If petitioner intends to rely on the equitable tolling doctrine, he will need to include in his with his Response a declaration under penalty of perjury stating facts showing (1) that he has been pursuing his rights diligently, and (2) that some extraordinary circumstance beyond petitioner's control stood in his way. See Pace v. DiGuglielmo, 544 U.S. 408, 418, 125 S.Ct. 1807, 161 L.Ed.2d 669 (2005); see also Roy v. Lampert, 465 F.3d 964, 969 (9th Cir. 2006); Rasberry, 448 F.3d at 1153; Spitsyn v. Moore, 345 F.3d 796, 799 (9th Cir. 2003) (petitioner must show that "extraordinary circumstances" were the proximate cause of his untimeliness). Finally, petitioner raises a claim of actual innocence. The Supreme Court has recently held that a federal habeas petitioner nay be able to seek habeas relief on an otherwise time-barred claim if he successfully proves that he is actually innocent of the crime upon which he was convicted. ( McQuiggin v. Perkins, ___ U.S. ___, 133 S.Ct. 1924, 1928, 185 L.Ed.2d 1019 (2013).

The Supreme Court has noted, however, that instances of "tenable actual innocence gateway pleas are rare" ( McQuiggin, 133 S.Ct. at 1928) and the burden of proving such a claim is substantial. "[A] petitioner does not meet the threshold requirement unless he persuades the District Court that, in light of the new evidence, no juror, acting reasonably, would have voted to find him guilty beyond a reasonable doubt." ( Id., citing Schlup v. Delo, 513 U.S. 298, 329, 115 S.Ct. 851, 130 L. Ed 2d 808 (1995).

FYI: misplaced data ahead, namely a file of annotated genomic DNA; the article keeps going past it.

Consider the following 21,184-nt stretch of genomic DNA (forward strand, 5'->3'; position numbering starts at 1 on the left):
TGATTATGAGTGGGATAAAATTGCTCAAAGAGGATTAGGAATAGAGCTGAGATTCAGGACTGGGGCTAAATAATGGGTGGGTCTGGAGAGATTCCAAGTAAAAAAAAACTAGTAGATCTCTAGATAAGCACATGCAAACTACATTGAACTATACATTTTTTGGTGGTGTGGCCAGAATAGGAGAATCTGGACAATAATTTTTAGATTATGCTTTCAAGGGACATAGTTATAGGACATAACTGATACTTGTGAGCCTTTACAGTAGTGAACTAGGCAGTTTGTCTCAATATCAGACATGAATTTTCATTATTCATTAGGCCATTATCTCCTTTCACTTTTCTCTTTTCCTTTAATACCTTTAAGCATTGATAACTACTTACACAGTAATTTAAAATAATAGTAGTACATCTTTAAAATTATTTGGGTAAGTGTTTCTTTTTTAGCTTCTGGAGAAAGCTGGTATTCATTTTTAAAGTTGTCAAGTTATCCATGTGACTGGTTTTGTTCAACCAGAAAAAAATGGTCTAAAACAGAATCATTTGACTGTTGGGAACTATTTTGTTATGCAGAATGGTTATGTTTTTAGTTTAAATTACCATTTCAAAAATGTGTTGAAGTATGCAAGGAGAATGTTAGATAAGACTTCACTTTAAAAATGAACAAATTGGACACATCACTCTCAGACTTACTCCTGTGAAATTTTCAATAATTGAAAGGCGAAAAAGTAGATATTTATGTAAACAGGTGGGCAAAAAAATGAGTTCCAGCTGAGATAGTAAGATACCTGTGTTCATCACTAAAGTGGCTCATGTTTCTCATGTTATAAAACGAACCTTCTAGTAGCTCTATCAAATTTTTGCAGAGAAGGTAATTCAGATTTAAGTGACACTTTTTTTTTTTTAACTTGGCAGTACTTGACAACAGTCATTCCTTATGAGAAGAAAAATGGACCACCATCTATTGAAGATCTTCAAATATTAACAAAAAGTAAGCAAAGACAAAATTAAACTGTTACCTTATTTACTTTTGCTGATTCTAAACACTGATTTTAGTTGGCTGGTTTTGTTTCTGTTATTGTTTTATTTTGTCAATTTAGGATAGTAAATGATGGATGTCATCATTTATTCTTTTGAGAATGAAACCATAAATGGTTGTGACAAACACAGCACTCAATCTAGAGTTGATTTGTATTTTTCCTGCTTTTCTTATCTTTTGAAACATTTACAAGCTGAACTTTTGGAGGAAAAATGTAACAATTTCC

THE CUSTODY REQUIREMENT

Subject matter jurisdiction over a habeas petition exists only when, at the time the petition is filed, the petitioner is "in custody" under the conviction challenged in the petition. See Maleng v. Cook, 490 U.S. 488, 490-91, 109 S.Ct. 1923, 104 L.Ed.2d 540 (1989); Carafas v. LaVallee, 391 U.S. 234, 238, 88 S.Ct. 1556, 20 L.Ed.2d 554 (1968); Fowler v. Sacramento County Sheriff's Dep't, 421 F.3d 1027, 1033 n.5 (9th Cir. 2005); see also 28 U.S.C. §§ 2241(c)(3), 2254(a). A habeas petitioner does not remain "in custody" once the sentence imposed for the conviction has "fully expired." See Maleng, 490 U.S. at 491. However, a petitioner is "in custody" for the purposes of habeas jurisdiction while he remains on probation or parole. See Chaker v. Crogan, 428 F.3d 1215, 1219 (9th Cir. 2005); Fowler, 421 F.3d at 1033 n.5; United States v. Spawr Optical Research, Inc., 864 F.2d 1467, 1470 (9th Cir. 1988).

The burden of establishing subject matter jurisdiction rests with the party seeking to invoke the district court's jurisdiction. See, e.g., Ashoff v. City of Ukiah, 130 F.3d 409, 410 (9th Cir. 1997); Thornhill Pub. Co. v. General Tel. & Elec. Corp., 594 F.2d 730, 733 (9th Cir. 1979); Johnson v. Washington, 2009 WL 151284, *6 (W.D. Wash. Jan. 20, 2009) (habeas case). Moreover, the absence of subject matter jurisdiction may be raised by a district court sua sponte. See Schwarzer, Tashima & Wagstaffe, Federal Civil Procedure Before Trial ¶ 2:18 (2010 rev. ed.).

Here, it does not appear from the face of the Petition that petitioner still is "in custody" under the particular state conviction challenged in the Petition.

IT THEREFORE IS ORDERED that, on or before March 2, 2015, petitioner show cause in writing, if any he has, why this action should not be summarily dismissed for untimeliness and/or for lack of subject matter jurisdiction.